It’s alive today. Not in a perfect way. In a broken, hurting, raging way, for a pile of different reasons. Standing in the middle of Main Road, a chain of people line the sidewalks and streets in a nationwide protest against the current president, Jacob Zuma. Car horns are sounding, flags are waving and there is something alive in the air. I am standing mostly beside elderly white people holding South African flags almost too big for their frail bodies. The wind whips and twirls the flag but these old ladies can hold their own against great white sharks during a morning swim. A rambunctious flag is no problem.
It’s not perfect, this protest. It should’ve happened sooner, for more humane causes. It should’ve been easier to call these voices to action when injustice sneered but people couldn’t be bothered.
But, there is today. Today, I saw a glimpse of the spirit of the nation-the nation that I read about in newspapers 23 years ago-I saw it, first hand in all of its colorful glory.
It’s unlike anything I can describe to you, this presence, this moment. It’s bulky and awkward and moves like a lumbering monster on a crowded street, appendages flailing, causing collateral damage in its wake. But moving it is. Rising it is. Roaring it is. The spirit of South Africa and her people, all their glorious diversity and rainbow nation-ness. This young republic, cumbersome with pain from the past, daring to wrestle with its future.
I see different people groups standing together. I see each one, balancing both their wounds and their rage, each riddled with injustice or exhausted from fear.
I see the toyi-toying rhythms and hear the deep, low chanting. It gives me shivers and brings tears to my eyes. People born to sing and dance, well-practiced in the language of resistance. Their dancing and chanting need no instructor or guide. Each one innately knows the dance, learned from a small age. This is who we are. Powerful. Beautiful. A call to action that resonates from the soil itself.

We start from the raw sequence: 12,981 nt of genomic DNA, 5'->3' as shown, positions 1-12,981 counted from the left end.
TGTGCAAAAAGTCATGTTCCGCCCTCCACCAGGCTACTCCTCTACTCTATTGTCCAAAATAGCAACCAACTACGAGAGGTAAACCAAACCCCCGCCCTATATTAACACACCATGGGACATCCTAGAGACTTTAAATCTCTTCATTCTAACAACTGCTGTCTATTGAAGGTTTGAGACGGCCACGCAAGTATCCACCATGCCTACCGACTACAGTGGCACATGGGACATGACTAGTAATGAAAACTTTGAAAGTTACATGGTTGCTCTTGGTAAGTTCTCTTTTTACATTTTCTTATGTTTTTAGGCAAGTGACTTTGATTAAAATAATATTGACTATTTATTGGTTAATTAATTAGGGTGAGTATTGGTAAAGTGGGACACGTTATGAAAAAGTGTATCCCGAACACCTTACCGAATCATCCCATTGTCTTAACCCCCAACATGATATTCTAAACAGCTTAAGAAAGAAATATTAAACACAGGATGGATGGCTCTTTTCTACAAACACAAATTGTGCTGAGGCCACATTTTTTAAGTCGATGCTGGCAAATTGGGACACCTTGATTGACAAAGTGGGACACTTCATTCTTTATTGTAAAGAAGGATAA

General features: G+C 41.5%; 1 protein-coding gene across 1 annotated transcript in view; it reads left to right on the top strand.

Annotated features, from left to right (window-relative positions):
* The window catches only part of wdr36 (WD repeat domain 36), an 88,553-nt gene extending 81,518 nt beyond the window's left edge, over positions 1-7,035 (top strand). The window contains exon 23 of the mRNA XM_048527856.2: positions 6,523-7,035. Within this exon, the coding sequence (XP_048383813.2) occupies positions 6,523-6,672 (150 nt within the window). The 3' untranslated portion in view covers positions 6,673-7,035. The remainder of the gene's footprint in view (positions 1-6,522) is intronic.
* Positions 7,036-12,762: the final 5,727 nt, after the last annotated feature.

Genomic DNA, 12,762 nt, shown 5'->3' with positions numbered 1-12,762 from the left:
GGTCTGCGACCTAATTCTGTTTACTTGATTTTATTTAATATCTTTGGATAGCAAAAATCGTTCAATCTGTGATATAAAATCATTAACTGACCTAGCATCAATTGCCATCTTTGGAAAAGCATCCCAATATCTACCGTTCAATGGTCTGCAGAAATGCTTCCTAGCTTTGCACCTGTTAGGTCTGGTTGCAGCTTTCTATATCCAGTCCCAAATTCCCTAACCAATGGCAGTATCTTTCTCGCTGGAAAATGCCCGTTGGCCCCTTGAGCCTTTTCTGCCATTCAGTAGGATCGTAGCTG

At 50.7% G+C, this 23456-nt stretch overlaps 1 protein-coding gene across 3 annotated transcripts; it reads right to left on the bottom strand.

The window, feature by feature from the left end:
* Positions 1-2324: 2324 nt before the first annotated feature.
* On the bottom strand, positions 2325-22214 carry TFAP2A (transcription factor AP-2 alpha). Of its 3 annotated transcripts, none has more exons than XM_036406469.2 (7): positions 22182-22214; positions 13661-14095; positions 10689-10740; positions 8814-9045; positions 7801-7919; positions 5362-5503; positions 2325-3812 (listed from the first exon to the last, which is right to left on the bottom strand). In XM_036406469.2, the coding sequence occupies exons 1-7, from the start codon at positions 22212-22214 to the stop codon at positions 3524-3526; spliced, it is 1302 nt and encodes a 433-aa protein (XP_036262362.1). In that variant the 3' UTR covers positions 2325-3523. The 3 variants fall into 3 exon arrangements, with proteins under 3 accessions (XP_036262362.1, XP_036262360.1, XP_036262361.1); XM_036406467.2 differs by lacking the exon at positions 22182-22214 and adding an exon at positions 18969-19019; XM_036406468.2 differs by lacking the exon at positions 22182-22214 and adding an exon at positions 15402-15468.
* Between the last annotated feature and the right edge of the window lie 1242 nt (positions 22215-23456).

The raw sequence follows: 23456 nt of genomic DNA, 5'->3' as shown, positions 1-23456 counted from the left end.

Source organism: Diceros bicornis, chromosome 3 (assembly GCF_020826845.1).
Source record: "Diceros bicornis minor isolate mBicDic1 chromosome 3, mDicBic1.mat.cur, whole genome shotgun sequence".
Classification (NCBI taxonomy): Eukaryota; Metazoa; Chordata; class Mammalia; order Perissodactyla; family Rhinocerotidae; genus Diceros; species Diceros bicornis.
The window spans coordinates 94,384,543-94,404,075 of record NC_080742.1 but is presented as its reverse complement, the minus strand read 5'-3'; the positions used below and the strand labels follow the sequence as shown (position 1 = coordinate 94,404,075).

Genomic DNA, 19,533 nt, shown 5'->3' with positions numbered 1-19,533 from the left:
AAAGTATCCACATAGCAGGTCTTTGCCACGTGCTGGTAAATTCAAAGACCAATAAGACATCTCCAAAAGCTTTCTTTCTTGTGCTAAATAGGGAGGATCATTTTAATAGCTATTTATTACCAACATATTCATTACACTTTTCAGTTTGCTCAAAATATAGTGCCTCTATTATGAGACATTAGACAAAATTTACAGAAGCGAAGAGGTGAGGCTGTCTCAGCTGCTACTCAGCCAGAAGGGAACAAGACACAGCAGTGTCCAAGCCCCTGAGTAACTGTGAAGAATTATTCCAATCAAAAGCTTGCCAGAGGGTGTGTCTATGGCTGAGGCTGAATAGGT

I see the posters and cardboard signs outside the Coloured community, reminding passerby’s that they are there, right where the government left them 50 years ago. They are there, a community born to celebrate and laugh, burdened with violence and invisibility. But they are there, standing proud, taking their turn in the protest, voices heard, faces seen. They are aching and beautiful. They hold the healing answers. They are all of us.
I see the red, blue, green and white colors of the flag waving, just a baby in the life of this new South Africa. There, under the shadow of Nelson Mandela’s mosaic, stand the crowd of thousands reminding themselves that it was here, in this space, where the nation learned the power of a unified voice. Today, I saw a nation rise, lumbering and shaky, sore from the sitting. Together, the rainbow nation made a collective statement. This nation is more important than an empire, the people more valuable than a demagogue.
Today, I felt an electric jolt of hope that whispered of possibility as it winged its way through town.
And I marvel at how much this struggling nation will teach the struggling world.
*video Michael Bullock